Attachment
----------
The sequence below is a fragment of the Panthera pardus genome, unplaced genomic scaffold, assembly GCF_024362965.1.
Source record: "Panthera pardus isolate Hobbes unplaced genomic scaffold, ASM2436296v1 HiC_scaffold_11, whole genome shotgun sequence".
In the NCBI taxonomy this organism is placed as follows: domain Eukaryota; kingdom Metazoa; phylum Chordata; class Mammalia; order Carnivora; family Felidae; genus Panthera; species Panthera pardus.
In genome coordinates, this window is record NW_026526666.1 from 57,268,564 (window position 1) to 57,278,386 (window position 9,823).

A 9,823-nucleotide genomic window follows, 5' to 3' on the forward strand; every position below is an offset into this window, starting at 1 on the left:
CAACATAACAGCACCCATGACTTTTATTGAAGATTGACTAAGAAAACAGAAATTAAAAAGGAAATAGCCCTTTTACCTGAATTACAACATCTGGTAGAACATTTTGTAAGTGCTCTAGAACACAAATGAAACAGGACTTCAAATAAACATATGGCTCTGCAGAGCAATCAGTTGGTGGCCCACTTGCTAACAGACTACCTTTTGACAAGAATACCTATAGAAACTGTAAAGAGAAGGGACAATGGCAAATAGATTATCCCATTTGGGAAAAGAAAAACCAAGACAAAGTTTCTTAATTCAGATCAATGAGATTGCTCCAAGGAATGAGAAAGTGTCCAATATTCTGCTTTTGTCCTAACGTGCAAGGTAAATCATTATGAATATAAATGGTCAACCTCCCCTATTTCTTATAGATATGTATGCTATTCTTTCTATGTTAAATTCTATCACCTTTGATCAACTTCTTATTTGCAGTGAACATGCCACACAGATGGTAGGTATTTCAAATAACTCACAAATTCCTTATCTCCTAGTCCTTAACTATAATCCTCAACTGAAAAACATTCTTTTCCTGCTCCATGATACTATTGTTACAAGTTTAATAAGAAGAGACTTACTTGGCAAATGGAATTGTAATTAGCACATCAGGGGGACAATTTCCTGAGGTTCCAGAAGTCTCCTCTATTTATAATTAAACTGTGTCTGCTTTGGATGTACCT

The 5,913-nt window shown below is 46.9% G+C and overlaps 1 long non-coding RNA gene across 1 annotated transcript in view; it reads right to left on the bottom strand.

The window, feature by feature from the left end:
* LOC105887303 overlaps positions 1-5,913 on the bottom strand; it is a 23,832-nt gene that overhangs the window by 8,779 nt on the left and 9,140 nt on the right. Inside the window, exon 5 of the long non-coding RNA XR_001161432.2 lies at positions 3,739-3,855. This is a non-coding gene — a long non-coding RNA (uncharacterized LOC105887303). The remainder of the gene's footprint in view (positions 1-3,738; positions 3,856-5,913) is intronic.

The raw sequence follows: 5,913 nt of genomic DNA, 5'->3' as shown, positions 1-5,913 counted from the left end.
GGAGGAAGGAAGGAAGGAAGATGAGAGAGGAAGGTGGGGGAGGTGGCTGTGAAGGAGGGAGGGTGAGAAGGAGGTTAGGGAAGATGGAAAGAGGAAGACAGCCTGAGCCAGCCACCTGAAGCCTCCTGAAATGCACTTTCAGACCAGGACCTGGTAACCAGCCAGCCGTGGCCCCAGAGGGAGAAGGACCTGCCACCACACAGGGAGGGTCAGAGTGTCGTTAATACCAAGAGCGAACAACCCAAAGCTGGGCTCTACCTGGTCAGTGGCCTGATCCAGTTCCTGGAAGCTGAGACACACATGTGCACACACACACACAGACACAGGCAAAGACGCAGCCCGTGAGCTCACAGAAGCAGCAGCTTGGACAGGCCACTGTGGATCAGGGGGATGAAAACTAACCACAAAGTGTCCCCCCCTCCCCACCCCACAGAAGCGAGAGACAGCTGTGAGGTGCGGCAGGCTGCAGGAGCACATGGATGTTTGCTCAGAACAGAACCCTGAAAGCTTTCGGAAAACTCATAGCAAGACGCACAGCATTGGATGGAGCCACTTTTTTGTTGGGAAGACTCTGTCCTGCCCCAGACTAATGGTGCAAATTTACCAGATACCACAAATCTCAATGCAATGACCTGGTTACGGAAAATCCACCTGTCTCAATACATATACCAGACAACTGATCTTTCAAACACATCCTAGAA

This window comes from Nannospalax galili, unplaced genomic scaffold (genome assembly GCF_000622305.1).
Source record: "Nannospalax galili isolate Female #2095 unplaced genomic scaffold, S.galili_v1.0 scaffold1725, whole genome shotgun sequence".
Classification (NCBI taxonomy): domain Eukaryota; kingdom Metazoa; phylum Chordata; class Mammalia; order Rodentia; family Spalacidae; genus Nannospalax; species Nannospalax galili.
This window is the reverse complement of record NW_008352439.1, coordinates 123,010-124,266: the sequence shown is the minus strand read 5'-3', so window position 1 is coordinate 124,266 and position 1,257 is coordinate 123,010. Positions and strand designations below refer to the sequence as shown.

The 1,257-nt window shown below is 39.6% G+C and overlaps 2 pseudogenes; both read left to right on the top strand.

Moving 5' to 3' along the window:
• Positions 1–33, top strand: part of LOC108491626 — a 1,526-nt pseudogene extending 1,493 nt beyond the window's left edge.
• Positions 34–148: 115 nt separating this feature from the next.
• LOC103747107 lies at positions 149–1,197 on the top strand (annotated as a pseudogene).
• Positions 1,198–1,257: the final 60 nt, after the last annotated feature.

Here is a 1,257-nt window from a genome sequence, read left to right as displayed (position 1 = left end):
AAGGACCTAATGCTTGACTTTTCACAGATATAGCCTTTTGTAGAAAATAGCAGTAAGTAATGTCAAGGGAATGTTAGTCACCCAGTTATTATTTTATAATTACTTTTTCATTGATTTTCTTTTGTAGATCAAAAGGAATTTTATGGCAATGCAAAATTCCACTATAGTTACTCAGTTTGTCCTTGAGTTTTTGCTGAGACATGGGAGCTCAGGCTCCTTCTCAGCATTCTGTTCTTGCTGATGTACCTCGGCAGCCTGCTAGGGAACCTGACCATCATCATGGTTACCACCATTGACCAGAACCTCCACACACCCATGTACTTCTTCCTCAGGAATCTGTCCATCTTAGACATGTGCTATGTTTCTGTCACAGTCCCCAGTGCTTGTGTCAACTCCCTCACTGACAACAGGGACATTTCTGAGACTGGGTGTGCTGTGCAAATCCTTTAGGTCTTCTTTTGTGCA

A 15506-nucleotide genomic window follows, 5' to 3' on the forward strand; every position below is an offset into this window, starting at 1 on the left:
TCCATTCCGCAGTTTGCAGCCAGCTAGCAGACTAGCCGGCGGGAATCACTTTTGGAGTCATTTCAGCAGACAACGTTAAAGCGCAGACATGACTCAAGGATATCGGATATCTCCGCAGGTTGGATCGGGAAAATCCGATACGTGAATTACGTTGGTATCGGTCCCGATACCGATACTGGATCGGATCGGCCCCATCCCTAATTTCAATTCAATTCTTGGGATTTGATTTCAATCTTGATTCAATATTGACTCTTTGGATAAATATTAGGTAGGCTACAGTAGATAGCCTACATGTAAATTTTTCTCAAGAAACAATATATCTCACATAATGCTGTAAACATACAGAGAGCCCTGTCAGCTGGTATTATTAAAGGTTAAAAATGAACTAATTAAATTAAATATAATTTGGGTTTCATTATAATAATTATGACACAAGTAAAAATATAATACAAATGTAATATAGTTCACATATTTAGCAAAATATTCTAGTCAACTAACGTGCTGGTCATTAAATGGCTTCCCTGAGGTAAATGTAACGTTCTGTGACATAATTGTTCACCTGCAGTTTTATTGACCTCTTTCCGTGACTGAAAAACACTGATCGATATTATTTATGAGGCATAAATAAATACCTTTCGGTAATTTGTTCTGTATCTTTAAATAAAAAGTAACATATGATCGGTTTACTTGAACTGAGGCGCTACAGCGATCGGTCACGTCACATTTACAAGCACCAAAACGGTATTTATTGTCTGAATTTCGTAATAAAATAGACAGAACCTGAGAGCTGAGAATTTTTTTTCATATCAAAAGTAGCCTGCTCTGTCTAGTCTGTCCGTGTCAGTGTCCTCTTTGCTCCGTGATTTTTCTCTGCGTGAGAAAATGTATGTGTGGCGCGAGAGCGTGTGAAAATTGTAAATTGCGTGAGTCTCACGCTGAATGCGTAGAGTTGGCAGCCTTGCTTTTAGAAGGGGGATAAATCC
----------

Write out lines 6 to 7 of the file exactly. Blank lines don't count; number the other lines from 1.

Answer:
CAACATAACAGCACCCATGACTTTTATTGAAGATTGACTAAGAAAACAGAAATTAAAAAGGAAATAGCCCTTTTACCTGAATTACAACATCTGGTAGAACATTTTGTAAGTGCTCTAGAACACAAATGAAACAGGACTTCAAATAAACATATGGCTCTGCAGAGCAATCAGTTGGTGGCCCACTTGCTAACAGACTACCTTTTGACAAGAATACCTATAGAAACTGTAAAGAGAAGGGACAATGGCAAATAGATTATCCCATTTGGGAAAAGAAAAACCAAGACAAAGTTTCTTAATTCAGATCAATGAGATTGCTCCAAGGAATGAGAAAGTGTCCAATATTCTGCTTTTGTCCTAACGTGCAAGGTAAATCATTATGAATATAAATGGTCAACCTCCCCTATTTCTTATAGATATGTATGCTATTCTTTCTATGTTAAATTCTATCACCTTTGATCAACTTCTTATTTGCAGTGAACATGCCACACAGATGGTAGGTATTTCAAATAACTCACAAATTCCTTATCTCCTAGTCCTTAACTATAATCCTCAACTGAAAAACATTCTTTTCCTGCTCCATGATACTATTGTTACAAGTTTAATAAGAAGAGACTTACTTGGCAAATGGAATTGTAATTAGCACATCAGGGGGACAATTTCCTGAGGTTCCAGAAGTCTCCTCTATTTATAATTAAACTGTGTCTGCTTTGGATGTACCT

The 5,913-nt window shown below is 46.9% G+C and overlaps 1 long non-coding RNA gene across 1 annotated transcript in view; it reads right to left on the bottom strand.